By David Young and Michael McHugh
Political and church leaders in Northern Ireland have expressed solidarity and sympathy with the people of Manchester in the wake of the concert bomb attack.
Campaigning in the General Election was suspended on Tuesday and the first televised debate involving the region's main parties, scheduled for Wednesday, has been postponed.
Extra security has been put in place for a show by Professor Brian Cox in Belfast's SSE Arena on Tuesday night.
As a book of condolence opened in Belfast City Hall ahead of a planned evening vigil outside the landmark building, Democratic Unionist leader and former Stormont first minister Arlene Foster said "terrorism must never win".
She branded the attack "indiscriminate and barbaric" and called for people to unite in condemnation of terror.
"As has happened so often before, our emergency services responded swiftly and professionally without regard for their own safety to help those in need," she said.
"I pay tribute to them and to those who are already working to identify anyone involved in this attack and bring them to justice.
"Whilst terrorists can bring pain and grief, the kindness and generosity displayed by the people of Manchester has already shown that they will not win."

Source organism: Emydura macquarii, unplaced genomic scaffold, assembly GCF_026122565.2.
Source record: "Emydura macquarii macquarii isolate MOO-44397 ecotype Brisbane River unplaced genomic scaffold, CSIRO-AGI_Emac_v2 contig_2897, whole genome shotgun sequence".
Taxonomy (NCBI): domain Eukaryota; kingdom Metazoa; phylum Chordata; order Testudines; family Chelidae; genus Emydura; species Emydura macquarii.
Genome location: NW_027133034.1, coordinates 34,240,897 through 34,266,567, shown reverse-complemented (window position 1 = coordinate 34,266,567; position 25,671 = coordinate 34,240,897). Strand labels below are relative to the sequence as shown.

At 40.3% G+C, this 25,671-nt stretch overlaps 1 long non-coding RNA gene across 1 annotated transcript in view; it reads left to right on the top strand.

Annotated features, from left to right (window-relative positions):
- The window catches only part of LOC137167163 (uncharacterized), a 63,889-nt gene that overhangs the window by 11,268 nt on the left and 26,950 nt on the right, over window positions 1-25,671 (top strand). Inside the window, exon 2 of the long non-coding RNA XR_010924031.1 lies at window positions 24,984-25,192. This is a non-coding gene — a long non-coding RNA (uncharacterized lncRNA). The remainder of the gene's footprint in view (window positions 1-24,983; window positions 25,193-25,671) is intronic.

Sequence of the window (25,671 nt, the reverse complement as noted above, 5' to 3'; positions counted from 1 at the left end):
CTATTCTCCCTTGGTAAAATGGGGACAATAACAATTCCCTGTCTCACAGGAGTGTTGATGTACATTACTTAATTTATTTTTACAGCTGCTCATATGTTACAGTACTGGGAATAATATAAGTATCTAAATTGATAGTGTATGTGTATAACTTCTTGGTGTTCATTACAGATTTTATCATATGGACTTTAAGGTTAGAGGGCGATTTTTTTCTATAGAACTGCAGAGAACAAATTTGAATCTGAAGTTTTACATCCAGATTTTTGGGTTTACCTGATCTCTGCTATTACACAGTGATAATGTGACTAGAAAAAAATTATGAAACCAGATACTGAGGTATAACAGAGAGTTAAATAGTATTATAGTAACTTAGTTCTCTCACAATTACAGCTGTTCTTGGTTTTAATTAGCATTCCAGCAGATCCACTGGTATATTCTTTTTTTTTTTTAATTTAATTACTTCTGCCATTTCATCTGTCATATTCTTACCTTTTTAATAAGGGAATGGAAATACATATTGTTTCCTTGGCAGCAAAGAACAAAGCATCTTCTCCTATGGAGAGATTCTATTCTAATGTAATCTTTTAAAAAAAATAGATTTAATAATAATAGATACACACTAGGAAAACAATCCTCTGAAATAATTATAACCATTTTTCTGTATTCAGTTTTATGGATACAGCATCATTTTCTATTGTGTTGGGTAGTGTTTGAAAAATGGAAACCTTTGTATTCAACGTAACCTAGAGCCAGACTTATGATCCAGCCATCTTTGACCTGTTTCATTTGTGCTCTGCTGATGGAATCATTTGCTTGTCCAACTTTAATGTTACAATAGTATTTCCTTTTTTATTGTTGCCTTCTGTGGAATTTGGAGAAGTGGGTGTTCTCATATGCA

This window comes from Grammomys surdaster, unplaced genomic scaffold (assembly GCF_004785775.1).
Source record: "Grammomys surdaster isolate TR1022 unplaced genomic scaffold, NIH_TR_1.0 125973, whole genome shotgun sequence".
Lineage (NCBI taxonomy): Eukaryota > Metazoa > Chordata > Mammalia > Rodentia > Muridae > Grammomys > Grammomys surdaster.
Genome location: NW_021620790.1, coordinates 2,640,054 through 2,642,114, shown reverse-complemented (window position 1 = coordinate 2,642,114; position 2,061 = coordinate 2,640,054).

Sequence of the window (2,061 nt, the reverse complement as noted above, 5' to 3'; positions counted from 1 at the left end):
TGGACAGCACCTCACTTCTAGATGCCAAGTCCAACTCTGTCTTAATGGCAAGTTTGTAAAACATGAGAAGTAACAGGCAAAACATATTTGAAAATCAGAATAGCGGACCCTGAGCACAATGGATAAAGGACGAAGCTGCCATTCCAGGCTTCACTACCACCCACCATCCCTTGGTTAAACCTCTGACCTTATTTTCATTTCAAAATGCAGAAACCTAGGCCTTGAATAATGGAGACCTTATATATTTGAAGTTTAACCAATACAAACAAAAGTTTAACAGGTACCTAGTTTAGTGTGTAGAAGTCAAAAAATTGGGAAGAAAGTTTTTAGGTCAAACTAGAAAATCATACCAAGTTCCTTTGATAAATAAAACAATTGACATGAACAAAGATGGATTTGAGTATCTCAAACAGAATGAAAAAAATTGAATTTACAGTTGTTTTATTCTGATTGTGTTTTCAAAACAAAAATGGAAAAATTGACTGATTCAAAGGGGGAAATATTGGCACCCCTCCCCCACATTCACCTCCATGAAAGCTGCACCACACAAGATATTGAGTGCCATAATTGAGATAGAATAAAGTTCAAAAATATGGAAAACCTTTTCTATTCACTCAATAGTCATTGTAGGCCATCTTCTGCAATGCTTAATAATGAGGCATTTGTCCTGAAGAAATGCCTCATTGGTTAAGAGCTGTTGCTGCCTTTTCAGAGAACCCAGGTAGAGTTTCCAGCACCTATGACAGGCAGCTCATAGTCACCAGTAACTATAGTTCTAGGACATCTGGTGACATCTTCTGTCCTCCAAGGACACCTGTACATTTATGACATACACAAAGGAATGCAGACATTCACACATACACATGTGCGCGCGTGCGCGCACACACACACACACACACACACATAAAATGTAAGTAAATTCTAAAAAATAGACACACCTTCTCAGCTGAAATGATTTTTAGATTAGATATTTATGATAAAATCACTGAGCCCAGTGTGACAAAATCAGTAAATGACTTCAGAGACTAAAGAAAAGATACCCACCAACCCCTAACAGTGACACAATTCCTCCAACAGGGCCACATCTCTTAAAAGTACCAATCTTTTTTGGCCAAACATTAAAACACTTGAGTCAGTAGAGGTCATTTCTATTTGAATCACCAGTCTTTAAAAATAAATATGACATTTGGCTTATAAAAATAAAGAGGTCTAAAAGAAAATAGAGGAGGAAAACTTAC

Sinn Fein's Stormont leader, Michelle O'Neill, was one of the many who signed the book of condolence at City Hall.
She said the bombing was "horrific".
"For something like that to happen while young people are out enjoying themselves is unthinkable," she said.
SDLP leader Colum Eastwood said: "The people of Ireland understand the tragic pain of loss that those in Manchester are feeling.
"We stand with the people of Manchester today, unbroken, unbowed and resolutely determined to defeat those responsible."
"This was a heartbreaking act of barbarism."
Ulster Unionist leader Robin Swann insisted the attackers would not succeed.
"We stand united with the people of Manchester to face down the terrorists who carried out this cowardly act," he said.
"As a parent, I can only imagine the hurt and pain which the parents of the children killed and injured are going through."
Alliance leader Naomi Long said the terrorists would be defeated.
"They try to threaten our very way of life but, in doing so, inspire people to show the best of humanity by presenting generosity and compassion," she said.
"That is proof good will triumph over evil."
Church of Ireland primate of all Ireland Dr Richard Clarke sent a personal message to the Bishop of Manchester, David Walker, conveying his sympathies.
The leader of the Catholic Church in Ireland, Archbishop Eamon Martin, said: "Such an awful attack challenges us all to resolve personally to build peace, solidarity and hope everywhere. Only in this way can the hearts of those who plan and perpetrate such violent and pointless attacks be changed."
Moderator of the Presbyterian Church in Ireland Dr Frank Sellar offered his prayers for those affected.
"Wicked deeds deliberately inflicted on innocent people, especially where children and the young are involved, seem to cut the deepest, and I offer our support and heartfelt sympathy to everyone mourning the loss of loved ones and those hoping for good news," he said.
"Today we pray for every family devastated by this outrage and uphold all in Manchester, police, emergency services and hospitals at the front line of care in our prayers."